HOLLAND – A senior engineer with Vermont Electric Cooperative says a single large turbine proposed for Dairy Air Farm will cost more than expected because of constraints on the regional electric grid and should be denied a state permit to operate.
The developer of Dairy Air Wind has filed a petition with the Vermont Public Utilities Commission for a certificate of public good for a 499-foottall wind turbine to be located about a mile from Holland’s elementary school.
Dairy Air Wind is the only large wind project in development to receive a long-term contract with Vermont in 2016 under the state’s renewable energy standard offer program.
The program guarantees that Vermont utilities will buy Dairy Air Wind’s electricity at a set rate. It also grants Dairy Air Wind a conditional waiver of certain criteria on the economic benefit to the state and Vermont’s future energy plan when under review by the commission.
Dairy Air Wind’s standard offer contract is based on a specially calculated cost cap of 11.6 cents per kilowatt hour.
Craig Kieny, senior power resources planner for VEC, said in his prepared testimony filed with the commission that the Dairy Air Wind turbine would exceed that cost cap by more than 2 cents, at 13.635 cents per kilowatt hour.
Because of that, Kieny said the commission should withdraw the standard offer contract from Dairy Air Wind and deny the project a certificate of public good.
In response, Dairy Air Wind officials have asked Kieny to further explain his arguments and are expected to file a rebuttal in the New Year.
Kieny points to the constraints affecting the Sheffield Highgate Export Interface (SHEI). This grid region extends from the Vermont/ New Hampshire border to Alburgh in northwestern Vermont, much of which is in VEC territory.
The primary electricity generation plants in this region are imports from Hydro-Quebec at the Highgate converter station, the 21 wind turbines in Lowell, 16 turbines in Sheffield, Sheldon Springs hydro, the methane power plant at the landfill in Coventry, the hydro plant on the Clyde River in Newport City, and numerous small hydro, solar and farm methane generators, Kieny states.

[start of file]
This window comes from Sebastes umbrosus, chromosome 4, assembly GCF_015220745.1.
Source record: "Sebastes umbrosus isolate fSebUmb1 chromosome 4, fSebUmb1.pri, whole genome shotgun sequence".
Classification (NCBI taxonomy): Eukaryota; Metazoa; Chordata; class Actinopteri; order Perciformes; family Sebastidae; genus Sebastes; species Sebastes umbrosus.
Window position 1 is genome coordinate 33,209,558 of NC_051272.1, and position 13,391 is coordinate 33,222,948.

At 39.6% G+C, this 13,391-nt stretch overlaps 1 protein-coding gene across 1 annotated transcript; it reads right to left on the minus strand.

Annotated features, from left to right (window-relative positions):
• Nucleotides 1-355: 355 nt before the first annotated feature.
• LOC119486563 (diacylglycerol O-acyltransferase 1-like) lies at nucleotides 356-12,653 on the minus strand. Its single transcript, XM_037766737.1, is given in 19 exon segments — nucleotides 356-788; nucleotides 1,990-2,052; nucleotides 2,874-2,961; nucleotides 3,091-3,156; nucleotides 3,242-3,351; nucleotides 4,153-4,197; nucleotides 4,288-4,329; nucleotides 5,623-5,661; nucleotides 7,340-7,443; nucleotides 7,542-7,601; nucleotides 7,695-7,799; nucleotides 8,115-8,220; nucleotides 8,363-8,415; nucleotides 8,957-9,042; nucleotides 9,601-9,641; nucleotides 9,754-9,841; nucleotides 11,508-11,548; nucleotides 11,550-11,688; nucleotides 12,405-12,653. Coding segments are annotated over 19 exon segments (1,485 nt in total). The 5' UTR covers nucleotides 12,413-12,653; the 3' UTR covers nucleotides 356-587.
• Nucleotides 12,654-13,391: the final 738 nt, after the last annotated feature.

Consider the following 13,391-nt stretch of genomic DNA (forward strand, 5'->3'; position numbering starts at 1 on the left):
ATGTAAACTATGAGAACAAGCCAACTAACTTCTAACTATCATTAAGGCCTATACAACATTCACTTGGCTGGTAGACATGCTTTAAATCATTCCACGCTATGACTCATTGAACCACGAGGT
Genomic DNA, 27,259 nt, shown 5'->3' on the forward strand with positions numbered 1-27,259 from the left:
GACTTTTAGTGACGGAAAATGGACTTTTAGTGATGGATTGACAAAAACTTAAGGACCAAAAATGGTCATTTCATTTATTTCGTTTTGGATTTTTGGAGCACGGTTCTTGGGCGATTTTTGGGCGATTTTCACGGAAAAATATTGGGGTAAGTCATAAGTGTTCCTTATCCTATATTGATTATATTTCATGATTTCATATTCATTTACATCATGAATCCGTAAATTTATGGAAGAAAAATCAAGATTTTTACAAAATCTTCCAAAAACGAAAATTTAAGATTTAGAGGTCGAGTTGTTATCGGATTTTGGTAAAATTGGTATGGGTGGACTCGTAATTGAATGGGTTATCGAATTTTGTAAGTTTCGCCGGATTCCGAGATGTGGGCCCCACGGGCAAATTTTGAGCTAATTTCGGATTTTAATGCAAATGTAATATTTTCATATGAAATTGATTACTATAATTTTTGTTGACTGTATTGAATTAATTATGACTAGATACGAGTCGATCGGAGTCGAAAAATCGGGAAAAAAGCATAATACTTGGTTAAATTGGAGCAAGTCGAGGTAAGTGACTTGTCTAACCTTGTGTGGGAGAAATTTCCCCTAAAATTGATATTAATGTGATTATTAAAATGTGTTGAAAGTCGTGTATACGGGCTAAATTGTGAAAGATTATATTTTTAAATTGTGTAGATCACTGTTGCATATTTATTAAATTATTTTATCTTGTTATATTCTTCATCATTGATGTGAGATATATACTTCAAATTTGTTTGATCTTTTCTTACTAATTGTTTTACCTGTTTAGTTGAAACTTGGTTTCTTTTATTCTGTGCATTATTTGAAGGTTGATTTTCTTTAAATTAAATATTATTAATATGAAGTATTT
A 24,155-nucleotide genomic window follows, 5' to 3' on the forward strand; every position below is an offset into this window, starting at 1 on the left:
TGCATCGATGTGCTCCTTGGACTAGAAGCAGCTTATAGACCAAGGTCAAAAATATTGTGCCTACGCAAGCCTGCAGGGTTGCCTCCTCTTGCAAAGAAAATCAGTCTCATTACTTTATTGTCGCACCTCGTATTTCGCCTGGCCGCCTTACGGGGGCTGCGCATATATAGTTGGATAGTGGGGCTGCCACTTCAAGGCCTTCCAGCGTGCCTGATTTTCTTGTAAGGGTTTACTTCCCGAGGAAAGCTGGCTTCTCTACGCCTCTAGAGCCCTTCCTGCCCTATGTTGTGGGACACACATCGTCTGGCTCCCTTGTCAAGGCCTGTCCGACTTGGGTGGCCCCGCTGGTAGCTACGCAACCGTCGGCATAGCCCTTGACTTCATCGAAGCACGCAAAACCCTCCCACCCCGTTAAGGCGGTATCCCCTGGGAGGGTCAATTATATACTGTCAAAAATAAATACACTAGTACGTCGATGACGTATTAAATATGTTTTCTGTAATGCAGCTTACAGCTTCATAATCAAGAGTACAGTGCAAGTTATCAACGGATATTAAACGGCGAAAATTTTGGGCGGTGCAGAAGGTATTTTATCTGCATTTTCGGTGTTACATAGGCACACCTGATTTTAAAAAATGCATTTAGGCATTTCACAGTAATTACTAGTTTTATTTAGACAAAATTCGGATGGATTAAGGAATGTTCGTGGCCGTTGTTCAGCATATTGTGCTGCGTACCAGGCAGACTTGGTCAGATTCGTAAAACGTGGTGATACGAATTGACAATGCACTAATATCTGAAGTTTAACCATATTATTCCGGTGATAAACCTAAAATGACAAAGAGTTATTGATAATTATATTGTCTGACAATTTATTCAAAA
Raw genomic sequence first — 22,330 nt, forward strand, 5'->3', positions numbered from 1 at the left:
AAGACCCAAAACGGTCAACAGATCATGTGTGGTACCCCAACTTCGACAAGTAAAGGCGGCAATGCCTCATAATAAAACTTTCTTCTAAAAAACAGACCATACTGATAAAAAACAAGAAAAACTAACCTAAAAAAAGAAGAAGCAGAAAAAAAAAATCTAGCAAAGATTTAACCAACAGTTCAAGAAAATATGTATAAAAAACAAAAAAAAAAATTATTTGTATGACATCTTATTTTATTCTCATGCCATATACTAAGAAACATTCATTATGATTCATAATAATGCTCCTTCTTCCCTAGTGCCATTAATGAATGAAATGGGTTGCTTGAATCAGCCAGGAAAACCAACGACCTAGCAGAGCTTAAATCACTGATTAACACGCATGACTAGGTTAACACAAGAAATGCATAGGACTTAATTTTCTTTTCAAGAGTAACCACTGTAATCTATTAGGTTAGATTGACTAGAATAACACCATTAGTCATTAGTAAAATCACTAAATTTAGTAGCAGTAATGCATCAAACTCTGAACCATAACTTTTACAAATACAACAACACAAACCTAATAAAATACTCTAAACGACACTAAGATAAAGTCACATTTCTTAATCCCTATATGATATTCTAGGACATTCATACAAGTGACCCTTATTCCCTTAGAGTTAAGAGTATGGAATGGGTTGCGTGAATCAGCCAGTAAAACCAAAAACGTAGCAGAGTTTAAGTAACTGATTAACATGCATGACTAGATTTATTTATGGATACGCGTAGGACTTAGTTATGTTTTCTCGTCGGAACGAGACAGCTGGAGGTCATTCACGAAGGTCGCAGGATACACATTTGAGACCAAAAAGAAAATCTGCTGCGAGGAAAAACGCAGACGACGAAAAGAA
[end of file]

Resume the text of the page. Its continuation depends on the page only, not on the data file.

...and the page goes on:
“This area is often export constrained,” Kieny says, when the electricity resources exceed the demand in the area and the transmission lines are not sufficient to transport the excess electricity without affecting the reliable operation of the grid.
Any new generation, like from a new turbine in Holland, can be expected to increase the constraints in the (SHEI).
The constraints have become more severe in the past year because the regional grid operator, ISO New England, changed a rule in May 2016 which counted the intermittent resources from the wind projects in the big picture, Kieny said.
All the larger electric generation plants are owned by or contract with Vermont utilities, so the impact of constraints affects rates, Kieny stated.
From Oct. 1, 2016 to Sept 30, 2017, the impact on VEC’s net power costs was an increase of $710,000, Kieny stated. He expects that other utilities buying or generating electricity in the region have comparable impacts.
“In effect, during periods of high local generation and/or low local electricity demand, the (Dairy Air) Project’s output will displace … some amount output from an existing energy source in the area,” he stated.
Nick Charyk, project spokesman for Dairy Air Wind, said “The SHEI transmission challenges that Craig Kieny details in his testimony to the PUC are part of a broader, ongoing regional issue” that has been known since 2013.
“Vermont’s utilities have been encouraging the growth of distributed generation and net-metering, however, they have not taken significant mitigating action,” Charyk stated.
Kieny said the state’s utilities, the state’s electricity transmission company and government officials are looking at the SHEI problem now. VEC officials have argued that VEC members should not bear the bulk of the cost to upgrade the grid in this area to allow the state to meet its renewable energy goals.
“Vermont’s goal of reaching 90 percent renewable energy by 2050 will require substantial new in-state electric generation to meet the demands of electrification,” Charyk stated.
“Dairy Air Wind is pleased that VEC and the state’s other utilities are now paying attention to SHEI. We believe Dairy Wind can be a part of the solution, and we look forward to working in collaboration with VEC and others to deliver a more stable energy future for Vermonters in the SHEI region and beyond.”
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